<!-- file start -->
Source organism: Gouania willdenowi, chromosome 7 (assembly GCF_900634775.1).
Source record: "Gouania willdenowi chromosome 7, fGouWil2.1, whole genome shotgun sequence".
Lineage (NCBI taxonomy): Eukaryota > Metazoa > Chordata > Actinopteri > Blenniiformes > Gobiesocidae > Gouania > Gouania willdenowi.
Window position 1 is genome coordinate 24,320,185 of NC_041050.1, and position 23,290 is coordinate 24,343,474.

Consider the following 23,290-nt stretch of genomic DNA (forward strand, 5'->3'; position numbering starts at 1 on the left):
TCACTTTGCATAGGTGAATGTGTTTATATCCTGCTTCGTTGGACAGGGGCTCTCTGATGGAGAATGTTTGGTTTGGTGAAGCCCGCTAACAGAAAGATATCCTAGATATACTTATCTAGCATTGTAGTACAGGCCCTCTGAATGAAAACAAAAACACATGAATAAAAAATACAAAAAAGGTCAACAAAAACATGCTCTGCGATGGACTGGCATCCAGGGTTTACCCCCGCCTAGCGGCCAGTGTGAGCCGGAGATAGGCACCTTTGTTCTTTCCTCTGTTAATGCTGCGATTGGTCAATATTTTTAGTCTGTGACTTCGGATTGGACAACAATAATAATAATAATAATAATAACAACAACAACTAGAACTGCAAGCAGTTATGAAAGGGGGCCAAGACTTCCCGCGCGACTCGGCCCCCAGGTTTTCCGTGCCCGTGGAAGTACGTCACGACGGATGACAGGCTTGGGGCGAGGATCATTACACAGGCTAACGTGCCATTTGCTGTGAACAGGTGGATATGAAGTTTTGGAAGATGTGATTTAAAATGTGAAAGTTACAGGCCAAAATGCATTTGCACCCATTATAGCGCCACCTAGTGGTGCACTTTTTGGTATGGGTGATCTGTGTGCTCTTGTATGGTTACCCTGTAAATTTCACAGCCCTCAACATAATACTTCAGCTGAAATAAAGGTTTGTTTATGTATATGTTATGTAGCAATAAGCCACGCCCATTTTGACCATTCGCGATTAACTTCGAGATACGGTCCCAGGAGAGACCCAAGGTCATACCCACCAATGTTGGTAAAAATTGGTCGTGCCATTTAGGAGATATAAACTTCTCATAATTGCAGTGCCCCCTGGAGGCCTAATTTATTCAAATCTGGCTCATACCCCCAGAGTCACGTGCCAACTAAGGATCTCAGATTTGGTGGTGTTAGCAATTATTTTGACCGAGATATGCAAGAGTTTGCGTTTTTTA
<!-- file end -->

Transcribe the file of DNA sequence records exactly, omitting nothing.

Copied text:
Source organism: Gouania willdenowi, chromosome 7 (assembly GCF_900634775.1).
Source record: "Gouania willdenowi chromosome 7, fGouWil2.1, whole genome shotgun sequence".
Lineage (NCBI taxonomy): Eukaryota > Metazoa > Chordata > Actinopteri > Blenniiformes > Gobiesocidae > Gouania > Gouania willdenowi.
Window position 1 is genome coordinate 24,320,185 of NC_041050.1, and position 23,290 is coordinate 24,343,474.

Consider the following 23,290-nt stretch of genomic DNA (forward strand, 5'->3'; position numbering starts at 1 on the left):
TCACTTTGCATAGGTGAATGTGTTTATATCCTGCTTCGTTGGACAGGGGCTCTCTGATGGAGAATGTTTGGTTTGGTGAAGCCCGCTAACAGAAAGATATCCTAGATATACTTATCTAGCATTGTAGTACAGGCCCTCTGAATGAAAACAAAAACACATGAATAAAAAATACAAAAAAGGTCAACAAAAACATGCTCTGCGATGGACTGGCATCCAGGGTTTACCCCCGCCTAGCGGCCAGTGTGAGCCGGAGATAGGCACCTTTGTTCTTTCCTCTGTTAATGCTGCGATTGGTCAATATTTTTAGTCTGTGACTTCGGATTGGACAACAATAATAATAATAATAATAATAACAACAACAACTAGAACTGCAAGCAGTTATGAAAGGGGGCCAAGACTTCCCGCGCGACTCGGCCCCCAGGTTTTCCGTGCCCGTGGAAGTACGTCACGACGGATGACAGGCTTGGGGCGAGGATCATTACACAGGCTAACGTGCCATTTGCTGTGAACAGGTGGATATGAAGTTTTGGAAGATGTGATTTAAAATGTGAAAGTTACAGGCCAAAATGCATTTGCACCCATTATAGCGCCACCTAGTGGTGCACTTTTTGGTATGGGTGATCTGTGTGCTCTTGTATGGTTACCCTGTAAATTTCACAGCCCTCAACATAATACTTCAGCTGAAATAAAGGTTTGTTTATGTATATGTTATGTAGCAATAAGCCACGCCCATTTTGACCATTCGCGATTAACTTCGAGATACGGTCCCAGGAGAGACCCAAGGTCATACCCACCAATGTTGGTAAAAATTGGTCGTGCCATTTAGGAGATATAAACTTCTCATAATTGCAGTGCCCCCTGGAGGCCTAATTTATTCAAATCTGGCTCATACCCCCAGAGTCACGTGCCAACTAAGGATCTCAGATTTGGTGGTGTTAGCAATTATTTTGACCGAGATATGCAAGAGTTTGCGTTTTTTA